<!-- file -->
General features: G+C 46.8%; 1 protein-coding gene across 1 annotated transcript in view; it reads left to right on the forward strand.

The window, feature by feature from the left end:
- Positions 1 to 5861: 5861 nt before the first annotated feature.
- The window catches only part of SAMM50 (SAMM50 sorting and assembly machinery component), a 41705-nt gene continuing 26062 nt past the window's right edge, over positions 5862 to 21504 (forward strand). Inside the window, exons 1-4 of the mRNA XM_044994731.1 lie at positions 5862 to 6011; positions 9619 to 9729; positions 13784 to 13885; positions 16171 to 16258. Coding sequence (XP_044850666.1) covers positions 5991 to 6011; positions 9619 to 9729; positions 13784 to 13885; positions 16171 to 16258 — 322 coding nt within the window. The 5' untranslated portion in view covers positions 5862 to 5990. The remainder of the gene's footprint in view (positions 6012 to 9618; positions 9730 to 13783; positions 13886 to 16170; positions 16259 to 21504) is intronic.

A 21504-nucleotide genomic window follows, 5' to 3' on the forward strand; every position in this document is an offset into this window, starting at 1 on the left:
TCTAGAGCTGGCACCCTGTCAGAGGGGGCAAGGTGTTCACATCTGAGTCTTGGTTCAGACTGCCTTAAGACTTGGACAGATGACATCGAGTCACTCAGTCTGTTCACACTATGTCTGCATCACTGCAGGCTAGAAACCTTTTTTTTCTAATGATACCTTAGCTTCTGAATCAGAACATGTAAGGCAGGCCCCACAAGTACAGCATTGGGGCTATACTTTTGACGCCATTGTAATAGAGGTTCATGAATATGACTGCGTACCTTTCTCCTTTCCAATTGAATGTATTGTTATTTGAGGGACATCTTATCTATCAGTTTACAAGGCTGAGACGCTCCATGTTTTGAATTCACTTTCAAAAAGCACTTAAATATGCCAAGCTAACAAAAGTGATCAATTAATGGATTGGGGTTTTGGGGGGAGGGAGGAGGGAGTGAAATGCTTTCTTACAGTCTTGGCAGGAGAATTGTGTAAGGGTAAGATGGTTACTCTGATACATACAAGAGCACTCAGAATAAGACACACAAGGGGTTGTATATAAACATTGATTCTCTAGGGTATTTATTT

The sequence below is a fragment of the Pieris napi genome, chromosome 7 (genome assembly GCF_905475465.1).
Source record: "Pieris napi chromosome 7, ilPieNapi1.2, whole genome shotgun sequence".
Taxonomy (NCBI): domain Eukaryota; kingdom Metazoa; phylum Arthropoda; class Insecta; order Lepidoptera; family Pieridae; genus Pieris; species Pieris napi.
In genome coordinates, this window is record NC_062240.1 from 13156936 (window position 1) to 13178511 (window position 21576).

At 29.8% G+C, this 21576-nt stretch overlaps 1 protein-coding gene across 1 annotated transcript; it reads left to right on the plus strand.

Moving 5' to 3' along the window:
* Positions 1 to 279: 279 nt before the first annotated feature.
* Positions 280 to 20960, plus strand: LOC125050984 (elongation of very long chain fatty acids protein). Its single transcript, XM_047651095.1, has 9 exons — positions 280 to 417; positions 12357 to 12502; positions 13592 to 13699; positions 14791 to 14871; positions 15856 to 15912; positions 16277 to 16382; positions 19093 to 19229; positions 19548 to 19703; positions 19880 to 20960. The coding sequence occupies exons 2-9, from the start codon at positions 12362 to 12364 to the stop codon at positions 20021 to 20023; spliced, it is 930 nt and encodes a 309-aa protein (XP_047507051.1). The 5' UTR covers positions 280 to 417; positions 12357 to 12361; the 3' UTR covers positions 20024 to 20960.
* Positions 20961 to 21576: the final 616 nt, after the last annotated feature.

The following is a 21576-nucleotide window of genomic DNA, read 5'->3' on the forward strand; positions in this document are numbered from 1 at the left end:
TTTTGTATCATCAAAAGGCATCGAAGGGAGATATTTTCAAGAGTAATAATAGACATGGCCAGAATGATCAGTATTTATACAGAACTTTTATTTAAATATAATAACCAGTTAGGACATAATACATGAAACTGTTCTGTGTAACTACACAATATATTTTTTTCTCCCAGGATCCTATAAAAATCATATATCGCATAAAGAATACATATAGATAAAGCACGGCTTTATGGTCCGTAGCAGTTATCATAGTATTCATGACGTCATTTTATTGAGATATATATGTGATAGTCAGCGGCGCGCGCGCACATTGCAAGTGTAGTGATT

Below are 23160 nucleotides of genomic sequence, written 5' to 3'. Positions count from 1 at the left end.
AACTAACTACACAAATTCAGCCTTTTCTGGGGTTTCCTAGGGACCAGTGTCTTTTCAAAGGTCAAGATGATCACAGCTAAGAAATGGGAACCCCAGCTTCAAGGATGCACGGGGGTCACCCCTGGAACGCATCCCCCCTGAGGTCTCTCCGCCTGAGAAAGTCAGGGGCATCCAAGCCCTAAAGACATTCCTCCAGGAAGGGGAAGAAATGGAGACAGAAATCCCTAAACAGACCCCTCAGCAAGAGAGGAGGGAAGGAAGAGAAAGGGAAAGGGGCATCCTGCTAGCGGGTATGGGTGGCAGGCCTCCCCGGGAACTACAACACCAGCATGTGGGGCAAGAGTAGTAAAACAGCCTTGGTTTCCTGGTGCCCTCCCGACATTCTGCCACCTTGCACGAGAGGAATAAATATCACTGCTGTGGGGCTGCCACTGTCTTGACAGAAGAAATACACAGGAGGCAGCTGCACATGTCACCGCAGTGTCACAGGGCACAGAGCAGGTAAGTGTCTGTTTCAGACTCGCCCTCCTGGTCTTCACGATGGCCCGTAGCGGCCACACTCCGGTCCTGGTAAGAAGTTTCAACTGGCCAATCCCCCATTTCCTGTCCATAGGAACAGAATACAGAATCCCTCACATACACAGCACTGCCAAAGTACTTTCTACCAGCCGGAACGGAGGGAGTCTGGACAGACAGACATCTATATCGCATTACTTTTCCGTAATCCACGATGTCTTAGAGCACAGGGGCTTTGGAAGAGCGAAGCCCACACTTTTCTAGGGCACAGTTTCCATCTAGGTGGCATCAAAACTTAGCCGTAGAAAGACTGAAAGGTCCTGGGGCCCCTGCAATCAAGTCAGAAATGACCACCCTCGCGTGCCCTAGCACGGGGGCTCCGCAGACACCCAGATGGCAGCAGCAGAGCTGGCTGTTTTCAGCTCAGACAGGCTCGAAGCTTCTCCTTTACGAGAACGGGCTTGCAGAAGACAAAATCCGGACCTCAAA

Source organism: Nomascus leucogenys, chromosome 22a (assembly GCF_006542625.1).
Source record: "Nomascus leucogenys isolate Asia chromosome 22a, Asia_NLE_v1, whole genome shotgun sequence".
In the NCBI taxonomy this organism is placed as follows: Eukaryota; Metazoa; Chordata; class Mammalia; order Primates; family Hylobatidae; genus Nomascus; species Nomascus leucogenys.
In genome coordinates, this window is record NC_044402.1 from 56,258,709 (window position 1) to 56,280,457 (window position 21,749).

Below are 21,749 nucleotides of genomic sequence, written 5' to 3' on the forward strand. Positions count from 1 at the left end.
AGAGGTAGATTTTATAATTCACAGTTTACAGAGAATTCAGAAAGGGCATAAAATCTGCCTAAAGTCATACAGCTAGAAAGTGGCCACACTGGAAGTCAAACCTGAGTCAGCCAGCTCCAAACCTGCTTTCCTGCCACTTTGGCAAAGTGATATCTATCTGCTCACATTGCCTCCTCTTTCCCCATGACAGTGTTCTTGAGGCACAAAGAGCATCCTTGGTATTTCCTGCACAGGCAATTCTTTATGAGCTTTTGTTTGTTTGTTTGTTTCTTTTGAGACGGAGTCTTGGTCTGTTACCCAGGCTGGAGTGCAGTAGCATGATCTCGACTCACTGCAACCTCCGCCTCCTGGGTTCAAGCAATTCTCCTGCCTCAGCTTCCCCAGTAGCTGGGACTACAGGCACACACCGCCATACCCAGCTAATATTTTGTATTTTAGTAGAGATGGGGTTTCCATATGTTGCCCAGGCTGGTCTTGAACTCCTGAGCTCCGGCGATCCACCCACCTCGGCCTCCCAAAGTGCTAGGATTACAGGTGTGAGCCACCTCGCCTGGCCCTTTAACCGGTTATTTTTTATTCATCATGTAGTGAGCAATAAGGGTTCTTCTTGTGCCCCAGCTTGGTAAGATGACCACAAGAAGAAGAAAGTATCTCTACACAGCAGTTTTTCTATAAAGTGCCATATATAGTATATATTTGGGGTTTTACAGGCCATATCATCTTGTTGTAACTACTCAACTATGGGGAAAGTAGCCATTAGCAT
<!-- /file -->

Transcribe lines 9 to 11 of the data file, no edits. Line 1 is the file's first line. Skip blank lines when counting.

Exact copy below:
Taxonomy (NCBI): domain Eukaryota; kingdom Metazoa; phylum Arthropoda; class Insecta; order Lepidoptera; family Pieridae; genus Pieris; species Pieris napi.
In genome coordinates, this window is record NC_062240.1 from 13156936 (window position 1) to 13178511 (window position 21576).

At 29.8% G+C, this 21576-nt stretch overlaps 1 protein-coding gene across 1 annotated transcript; it reads left to right on the plus strand.